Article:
Changes during engagement. A CPA must use judgment when the understanding changes. For example, if the client requests significant additional services, the CPA may wish to use an additional engagement letter to provide assurance that an understanding has been obtained. If a practitioner does not use an engagement letter, at a minimum he or she should discuss the change with the client and document the understanding in the working papers.

Documentation. An understanding in the form of an engagement letter signed by the client ordinarily is adequate. If no engagement letter is used, the practitioner must use judgment on documentation. In certain government audits, a signed contract may serve as proper documentation. In other engagements, the working papers should document the information discussed, including the matters in exhibit 1.

No understanding. Both standards require that a CPA decline an engagement when he or she believes that an understanding with the client has not been obtained. However, the board believes this will be very rare. SAS no. 83 also says that if the auditor is unable to complete the audit or is unable to form or has not formed an opinion -- for any reason -- he or she may decline to express an opinion or decline to issue a report as a result of the engagement.

Codification and dates. SAS no. 83 amends AU sec. 310, "Relationship Between the Auditor's Appointment and Planning," of AICPA Professional Standards and renames that section "Appointment of the Independent Auditor." SSAE no. 7 amends SSAE no. 1, Attestation Standards, AT sec. 100, "Attestation Standards." Both standards are effective for engagements for periods ending on or after June 15, 1998.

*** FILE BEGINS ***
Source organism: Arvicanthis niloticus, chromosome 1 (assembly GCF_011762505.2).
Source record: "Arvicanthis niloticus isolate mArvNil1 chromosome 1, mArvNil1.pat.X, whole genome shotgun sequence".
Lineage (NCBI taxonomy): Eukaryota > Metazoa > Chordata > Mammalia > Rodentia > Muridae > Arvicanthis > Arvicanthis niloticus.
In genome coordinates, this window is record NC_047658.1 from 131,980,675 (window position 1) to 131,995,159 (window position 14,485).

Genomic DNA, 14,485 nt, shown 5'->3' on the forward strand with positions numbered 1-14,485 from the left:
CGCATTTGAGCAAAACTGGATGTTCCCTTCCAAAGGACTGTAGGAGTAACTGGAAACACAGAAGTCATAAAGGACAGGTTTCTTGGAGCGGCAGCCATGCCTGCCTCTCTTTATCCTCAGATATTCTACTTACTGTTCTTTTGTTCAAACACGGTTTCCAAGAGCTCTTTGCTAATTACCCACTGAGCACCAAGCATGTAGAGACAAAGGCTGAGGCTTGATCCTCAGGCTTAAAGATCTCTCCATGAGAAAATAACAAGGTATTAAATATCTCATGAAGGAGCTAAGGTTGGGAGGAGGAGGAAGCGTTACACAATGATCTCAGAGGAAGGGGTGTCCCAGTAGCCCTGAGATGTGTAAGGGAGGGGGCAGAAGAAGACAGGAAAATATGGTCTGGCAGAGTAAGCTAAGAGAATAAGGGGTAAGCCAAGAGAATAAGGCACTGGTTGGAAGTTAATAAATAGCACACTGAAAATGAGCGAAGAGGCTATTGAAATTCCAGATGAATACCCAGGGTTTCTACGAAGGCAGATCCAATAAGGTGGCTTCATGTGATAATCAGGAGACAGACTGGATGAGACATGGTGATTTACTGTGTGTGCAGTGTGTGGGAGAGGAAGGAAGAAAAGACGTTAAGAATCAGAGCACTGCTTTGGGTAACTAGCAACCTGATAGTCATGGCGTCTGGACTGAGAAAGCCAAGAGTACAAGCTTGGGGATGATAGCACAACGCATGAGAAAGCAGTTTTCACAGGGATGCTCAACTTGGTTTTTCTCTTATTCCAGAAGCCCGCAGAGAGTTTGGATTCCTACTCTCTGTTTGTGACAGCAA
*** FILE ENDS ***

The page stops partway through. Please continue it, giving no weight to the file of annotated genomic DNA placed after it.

COPYRIGHT 1998 American Institute of CPA's
No portion of this article can be reproduced without the express written permission from the copyright holder.
Copyright 1998, Gale Group. All rights reserved. Gale Group is a Thomson Corporation Company.

Article Details
Printer friendly Cite/link Email Feedback
Title Annotation:client and auditor communication
Author:Smith, Steven H.
Publication:Journal of Accountancy
Date:Jan 1, 1998
Previous Article:The audit from the inside.
Next Article:Brave new world for the CPA exam.

Related Articles
What the 1994 yellow book means for auditors.
Implications of computers in financial statement audits.
The warning signs of fraudulent financial reporting.
The once and future auditors: new SAS no. 84 provides transfer guidance for today's environment.
The electronic auditor: wave goodbye to the paper trail.
What's in a name change?
Workpaper reviews: what you can do; how auditors can satisfy bank regulators and keep their clients happy.
Audit redux: practice considerations in accepting and performing reaudits.
Talk it over: open discourse between internal CPAs and external auditors is critical.
Assessing risk: AICPA's new risk assessment standards present a sea change for auditors.

Terms of use | Privacy policy | Copyright © 2019 Farlex, Inc. | Feedback | For webmasters